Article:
I've been reading about a poor disappointed unfortunate who's questioning whether or not to remain married or strike out on her own with her three children. Complaints include boredom, money issues, emotional stagnation, ongoing sadness over a failed affair, whatnot. I see my old self in her, and I've done some thinking over the last few weeks, with the following result.
What in the world do people expect from marriage? How, possibly, could a twenty-year-old marriage be the same as a first-year marriage? Would you want it to be? And, if you chose badly in that young flush of infatuation, why would you upset your whole life based on a new obsession? I didn't get married until I was twenty-nine. I had lived enough to have begun to learn that romance is not love. Some years later, we had a little refresher course in that lesson. Nor is lust, although certainly lots of fun, love. And, I offer that . . . perhaps . . . in the long term, exciting and romantic love is not the most important requirement for a stable, comfortable and happy married life. Possibly I'm more satisfied than some with the stability of a settled married life because by nature I like routine. I figure if you live with anybody for more three weeks, the thrill of togetherness pales. No longer do you delight, your heart all a-pit-a-pat, your breath short, at the thought of reunion after a hard day at work. A nice sense of anticipation, yes, some days. Other days, maybe lots of days . . . it's on to the Home Chores and a ritual of "How was your day?" "Fine." and after a few hours, off to bed. G'night, kiss, snore.
Every now and then, you read interviews with old people who've been married for decades and they usually have some pretty practical advice. They hardly ever count gymnastic sex as one of the ultimate requirements, for example. I like the old marrieds who say laughter is the thing that kept them together. Laughter means nobody's taking him/herself too awfully seriously. Nothing good lasts forever, but nothing bad does either, if you're willing to laugh at it and let it go.
I knew an old married couple who enjoyed each other's company tremendously. She was very fat and deaf and he was dapper and witty. They would tell stories of having lived through the Great Depression, they and their eight children eating pancakes for supper every single night because that's what they could afford. Remembering, he'd say he never wanted to see a pancake again, and the two of them would laugh with, I imagine, satisfaction and relief that they'd kept going on, one foot in front of the other, for a long, long, time, and had made it to the other side. Laughter isn't simply amusement; it's also mutual congratulation.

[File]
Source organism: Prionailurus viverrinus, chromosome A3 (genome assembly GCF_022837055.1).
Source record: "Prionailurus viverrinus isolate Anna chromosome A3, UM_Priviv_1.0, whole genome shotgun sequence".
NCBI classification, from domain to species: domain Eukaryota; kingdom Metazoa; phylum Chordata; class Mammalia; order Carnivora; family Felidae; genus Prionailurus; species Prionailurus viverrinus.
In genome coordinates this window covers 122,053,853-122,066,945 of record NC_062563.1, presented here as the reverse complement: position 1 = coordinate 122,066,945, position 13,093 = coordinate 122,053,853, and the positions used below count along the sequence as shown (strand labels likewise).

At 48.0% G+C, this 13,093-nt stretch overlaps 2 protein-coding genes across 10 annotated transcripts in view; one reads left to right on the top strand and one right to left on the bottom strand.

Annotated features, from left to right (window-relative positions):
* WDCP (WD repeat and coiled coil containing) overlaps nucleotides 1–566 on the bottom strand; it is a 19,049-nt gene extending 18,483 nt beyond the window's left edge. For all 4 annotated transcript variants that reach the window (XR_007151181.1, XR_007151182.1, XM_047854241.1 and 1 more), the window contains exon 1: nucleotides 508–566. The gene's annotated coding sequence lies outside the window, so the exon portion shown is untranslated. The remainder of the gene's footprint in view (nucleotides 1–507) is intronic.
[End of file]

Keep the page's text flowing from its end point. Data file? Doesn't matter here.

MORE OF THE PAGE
I like it when those long-marrieds talk about respect too. Simple courtesy goes a long way. Husband takes the garbage; I thank him. I change the sheets; he thanks me. It's good to let somebody who's supposed to do these things know that the work's appreciated.
It is my belief that anybody who's been married more than five years has been through some kind of Disillusionment Hell, and I think that rule does not exclude people who lived together prior to marriage. The Prince gets a little rumply, the Princess gains a little weight. The Prince fails to notice and react with warm sympathy to some welling silent tears of a sad mood. The Princess fails to . . . oh, whatever us Princesses fail to do.
Oh, boo hoo.
Nobody stays a Prince or a Princess forever. People are people. Life goes on. If you plan on being married in another year, another five years . . . if you meant any of that stuff you vowed (see definition of "vow") on your wedding day, then grow up, allow your spouse a failing or two, just like you do everybody else you know, and think about something else until that turns into a big fat disappointment and you can go running back to discuss it with the person with whom you swore to spend your life.
Believe me, the grass ain't no greener over there on the other side of that fence. Not once you get a real close look at it. It looks all fluffy and soft and cushiony from here, but you can bet there're sand fleas or nettles in there that, after a while, will be just as bad as what you have in your own yard.
Gon Out. . . Bisy . . .Backson . . .
13 hours ago